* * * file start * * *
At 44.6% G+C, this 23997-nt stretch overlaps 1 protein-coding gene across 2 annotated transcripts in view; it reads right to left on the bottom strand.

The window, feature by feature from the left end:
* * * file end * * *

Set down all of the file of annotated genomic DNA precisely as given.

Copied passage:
At 44.6% G+C, this 23997-nt stretch overlaps 1 protein-coding gene across 2 annotated transcripts in view; it reads right to left on the bottom strand.

The window, feature by feature from the left end: